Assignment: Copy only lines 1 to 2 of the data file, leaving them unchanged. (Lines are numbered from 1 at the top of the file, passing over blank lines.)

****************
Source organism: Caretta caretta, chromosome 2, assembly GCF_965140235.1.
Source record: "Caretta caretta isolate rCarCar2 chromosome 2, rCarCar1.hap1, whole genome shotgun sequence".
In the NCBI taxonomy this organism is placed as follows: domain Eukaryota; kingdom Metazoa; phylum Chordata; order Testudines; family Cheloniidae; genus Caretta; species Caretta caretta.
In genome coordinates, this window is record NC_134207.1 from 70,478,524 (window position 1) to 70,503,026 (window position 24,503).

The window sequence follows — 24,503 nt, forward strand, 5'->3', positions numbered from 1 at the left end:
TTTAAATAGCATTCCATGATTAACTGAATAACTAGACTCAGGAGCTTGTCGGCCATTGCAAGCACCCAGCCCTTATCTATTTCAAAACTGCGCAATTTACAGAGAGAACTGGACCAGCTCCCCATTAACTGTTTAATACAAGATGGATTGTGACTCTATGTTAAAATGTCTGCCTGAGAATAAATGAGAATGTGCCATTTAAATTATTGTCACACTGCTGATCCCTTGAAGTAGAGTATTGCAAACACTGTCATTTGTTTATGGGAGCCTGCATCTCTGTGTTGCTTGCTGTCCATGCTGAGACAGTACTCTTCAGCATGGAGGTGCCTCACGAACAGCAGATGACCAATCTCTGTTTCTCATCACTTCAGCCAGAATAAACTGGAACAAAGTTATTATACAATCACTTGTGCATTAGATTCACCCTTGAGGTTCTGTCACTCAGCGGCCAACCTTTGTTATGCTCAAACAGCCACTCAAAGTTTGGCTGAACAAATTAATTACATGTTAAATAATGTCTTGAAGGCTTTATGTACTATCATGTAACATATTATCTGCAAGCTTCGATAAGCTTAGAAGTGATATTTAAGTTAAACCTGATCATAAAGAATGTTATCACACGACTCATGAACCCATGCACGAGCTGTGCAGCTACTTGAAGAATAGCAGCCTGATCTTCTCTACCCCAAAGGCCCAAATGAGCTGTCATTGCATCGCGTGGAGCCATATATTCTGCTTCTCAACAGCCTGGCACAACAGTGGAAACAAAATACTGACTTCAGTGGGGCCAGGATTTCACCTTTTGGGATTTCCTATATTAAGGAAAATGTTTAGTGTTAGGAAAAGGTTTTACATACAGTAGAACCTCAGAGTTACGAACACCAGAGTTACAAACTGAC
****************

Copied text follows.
Source organism: Caretta caretta, chromosome 2, assembly GCF_965140235.1.
Source record: "Caretta caretta isolate rCarCar2 chromosome 2, rCarCar1.hap1, whole genome shotgun sequence".